Many Romans visit the Thermae or the public baths, as we know them. They went to the baths for entertainment, healing in the case of some baths, or just to get clean. There were 170 baths in Rome during the reign of Augustus and by 300 A.D that number had increasd to over 900 baths.

The baths were huge buildings built at public expense or by rich emperors who wished to impress their subjects. Sometimes rich Romans who were trying to gain popularity paid entry for a whole day for anyone wishing to visit the baths.

Most of the Roman baths were free but those baths that had a nominal fee had the fee to keep out the slaves and the poor who could not afford it.There were many famous baths these included the Baths at Caracella, the Baths of Diocletian and the baths at Bath.

Aquaducts (warning, this page contains an image 84 kB in size) or springs supplied the public baths. Doors opened around 10.30 am and closed in the late afternoon, just before dinner time. Men and women bathed separately. Women either bathed early in the mornings, at their own baths or at home in their villas.

Some of the bathing habits of the richer part of the Roman civilisations had very lavish. Roman men would bathe in wine and the women sometimes in milk. The wife of Emperor Nero had 500 asses to supply the milk for her baths.

The baths were very luxurious. The average bath house would have mirrors covering the walls, ceilings were buried in glass and the pools were lined with rich marble and complicated mosaics covered the floors. A Roman wishing to enter the baths would do so through the front porch whose roof was supported by Roman pillars. He would enter into the main hall were he would pay his fee, from there he would go to the changing rooms called apodyterium. In here he would leave his clothes with his slave to guard. The bath house had many different rooms each with it's own special use these included:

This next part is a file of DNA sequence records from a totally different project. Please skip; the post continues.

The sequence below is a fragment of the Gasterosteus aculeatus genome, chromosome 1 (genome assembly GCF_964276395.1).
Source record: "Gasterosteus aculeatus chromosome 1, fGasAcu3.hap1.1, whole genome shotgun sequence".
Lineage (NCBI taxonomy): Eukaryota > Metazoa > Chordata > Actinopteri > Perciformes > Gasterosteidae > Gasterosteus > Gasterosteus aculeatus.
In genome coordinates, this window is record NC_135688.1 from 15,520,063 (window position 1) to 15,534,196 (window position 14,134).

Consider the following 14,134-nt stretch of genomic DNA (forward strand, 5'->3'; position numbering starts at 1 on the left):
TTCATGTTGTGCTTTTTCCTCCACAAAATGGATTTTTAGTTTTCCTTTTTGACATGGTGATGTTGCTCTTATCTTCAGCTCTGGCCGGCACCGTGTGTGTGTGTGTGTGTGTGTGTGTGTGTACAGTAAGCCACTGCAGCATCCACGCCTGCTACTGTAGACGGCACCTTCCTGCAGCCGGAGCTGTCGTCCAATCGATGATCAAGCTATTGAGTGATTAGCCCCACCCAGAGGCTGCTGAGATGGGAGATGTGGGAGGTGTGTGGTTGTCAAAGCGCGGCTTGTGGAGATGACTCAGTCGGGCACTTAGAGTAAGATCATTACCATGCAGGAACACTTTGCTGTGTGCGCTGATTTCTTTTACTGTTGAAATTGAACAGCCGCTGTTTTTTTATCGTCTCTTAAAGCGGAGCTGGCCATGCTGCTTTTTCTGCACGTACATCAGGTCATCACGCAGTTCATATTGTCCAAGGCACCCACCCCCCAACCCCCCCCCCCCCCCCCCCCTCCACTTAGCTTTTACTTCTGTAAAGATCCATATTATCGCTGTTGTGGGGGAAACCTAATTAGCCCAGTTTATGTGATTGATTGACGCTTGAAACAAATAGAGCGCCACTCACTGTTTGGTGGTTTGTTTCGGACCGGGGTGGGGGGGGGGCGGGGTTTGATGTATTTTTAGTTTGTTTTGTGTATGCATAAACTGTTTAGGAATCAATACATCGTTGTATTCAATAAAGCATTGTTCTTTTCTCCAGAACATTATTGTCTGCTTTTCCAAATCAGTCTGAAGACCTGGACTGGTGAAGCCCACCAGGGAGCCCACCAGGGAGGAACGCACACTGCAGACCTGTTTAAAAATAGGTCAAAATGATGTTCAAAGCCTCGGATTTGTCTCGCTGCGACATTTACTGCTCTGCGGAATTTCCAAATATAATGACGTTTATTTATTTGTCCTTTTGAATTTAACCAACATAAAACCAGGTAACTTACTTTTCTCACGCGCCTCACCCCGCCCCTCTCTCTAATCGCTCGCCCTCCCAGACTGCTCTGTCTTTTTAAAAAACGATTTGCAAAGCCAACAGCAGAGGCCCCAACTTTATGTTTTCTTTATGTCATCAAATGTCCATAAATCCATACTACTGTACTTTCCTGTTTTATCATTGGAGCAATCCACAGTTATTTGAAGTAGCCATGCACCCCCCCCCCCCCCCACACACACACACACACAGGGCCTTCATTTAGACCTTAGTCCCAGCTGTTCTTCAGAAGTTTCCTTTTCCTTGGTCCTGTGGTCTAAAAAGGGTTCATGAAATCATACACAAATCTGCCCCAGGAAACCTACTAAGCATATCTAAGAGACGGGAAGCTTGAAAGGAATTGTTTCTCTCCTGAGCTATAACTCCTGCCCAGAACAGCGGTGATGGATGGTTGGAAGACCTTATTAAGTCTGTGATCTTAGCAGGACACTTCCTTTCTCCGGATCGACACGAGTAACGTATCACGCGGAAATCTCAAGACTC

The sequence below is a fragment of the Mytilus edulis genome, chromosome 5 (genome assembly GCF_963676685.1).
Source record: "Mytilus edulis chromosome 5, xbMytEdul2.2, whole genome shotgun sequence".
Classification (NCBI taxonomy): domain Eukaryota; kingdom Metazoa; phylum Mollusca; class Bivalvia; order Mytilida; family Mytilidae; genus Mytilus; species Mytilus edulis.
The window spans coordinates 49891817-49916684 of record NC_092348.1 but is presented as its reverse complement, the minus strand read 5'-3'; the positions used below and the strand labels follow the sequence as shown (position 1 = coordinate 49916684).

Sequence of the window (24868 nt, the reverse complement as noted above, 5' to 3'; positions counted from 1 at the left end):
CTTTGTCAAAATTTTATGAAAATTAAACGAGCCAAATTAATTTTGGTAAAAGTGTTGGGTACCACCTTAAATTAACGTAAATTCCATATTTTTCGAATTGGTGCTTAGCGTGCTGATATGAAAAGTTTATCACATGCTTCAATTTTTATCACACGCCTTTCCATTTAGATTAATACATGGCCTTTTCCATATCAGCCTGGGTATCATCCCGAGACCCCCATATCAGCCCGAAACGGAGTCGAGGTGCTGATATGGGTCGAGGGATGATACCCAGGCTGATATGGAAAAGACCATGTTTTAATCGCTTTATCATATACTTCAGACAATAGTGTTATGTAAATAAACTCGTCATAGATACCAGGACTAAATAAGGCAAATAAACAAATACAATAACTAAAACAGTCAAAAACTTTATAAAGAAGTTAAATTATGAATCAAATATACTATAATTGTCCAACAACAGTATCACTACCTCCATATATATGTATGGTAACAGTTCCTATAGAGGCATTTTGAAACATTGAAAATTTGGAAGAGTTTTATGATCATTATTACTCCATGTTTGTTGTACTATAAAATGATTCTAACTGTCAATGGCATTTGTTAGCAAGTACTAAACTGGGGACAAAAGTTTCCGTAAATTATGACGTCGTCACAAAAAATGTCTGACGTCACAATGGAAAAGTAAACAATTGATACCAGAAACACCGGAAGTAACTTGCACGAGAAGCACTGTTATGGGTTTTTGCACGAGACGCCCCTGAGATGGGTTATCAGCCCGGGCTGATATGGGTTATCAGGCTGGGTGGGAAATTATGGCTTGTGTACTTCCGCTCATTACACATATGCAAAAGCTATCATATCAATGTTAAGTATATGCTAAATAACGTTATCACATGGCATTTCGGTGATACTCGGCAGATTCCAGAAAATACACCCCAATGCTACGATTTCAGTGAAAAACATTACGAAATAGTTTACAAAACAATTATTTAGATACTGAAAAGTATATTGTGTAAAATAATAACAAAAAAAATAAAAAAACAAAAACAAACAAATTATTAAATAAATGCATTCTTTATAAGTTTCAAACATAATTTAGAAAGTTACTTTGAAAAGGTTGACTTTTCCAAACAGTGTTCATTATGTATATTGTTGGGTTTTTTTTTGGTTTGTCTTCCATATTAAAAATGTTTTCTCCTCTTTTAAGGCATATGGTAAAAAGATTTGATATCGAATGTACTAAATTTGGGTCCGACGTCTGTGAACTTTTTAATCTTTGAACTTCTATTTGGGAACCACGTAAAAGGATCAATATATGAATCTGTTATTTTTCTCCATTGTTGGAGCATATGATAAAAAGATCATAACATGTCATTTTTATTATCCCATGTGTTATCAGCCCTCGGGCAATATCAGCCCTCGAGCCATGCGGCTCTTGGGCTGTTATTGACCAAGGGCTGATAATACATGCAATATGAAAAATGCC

1. Tepidarium
    2. Frigidarium
    3. Caldarium
    4. Furnace

The Roman visiting the baths would exercise in the yard called a palaestra or hall were he would work up a sweat lifting weights, playing ball games, boxing or wrestling. During the wrestling match at the end of every bout the fighters slaves would cover their bodies in sand and oil to lessen their opponents grip. For the less energetic there was bowls, gambling with dice, which was very popular or boardgames. Following this he would go to the unctuarium where he would have olive oil rubbed into his skin by one of the slaves owned by the baths.

The baths were like a club in a sports complex. When you had finished bathing there was a gym, library with a reading room for reading scrolls, a snack bar, restaurants, bars, shops, lounges, taverns even museums and theatres. The bathouse was used to meet friends for a chat, to exchange gossip, exercise or just a wash.The baths were noisy with men singing, the odd poet reciting poetry in the hope of getting an invitation home to dinners. Criers calling "HOT SAUSAGES" or "CAKES FOR SALE" could be heard. A rich strict roman called Senaca dissapproved of the baths saying "It was a sign of weakness, and you should only wash once a week like "the good old days."

Really big swimming pools were only found in baths with natural springs. Many well-off Romans who had their own villas had their own small personal swimming pool. There were also baths for soldiers at permanent forts.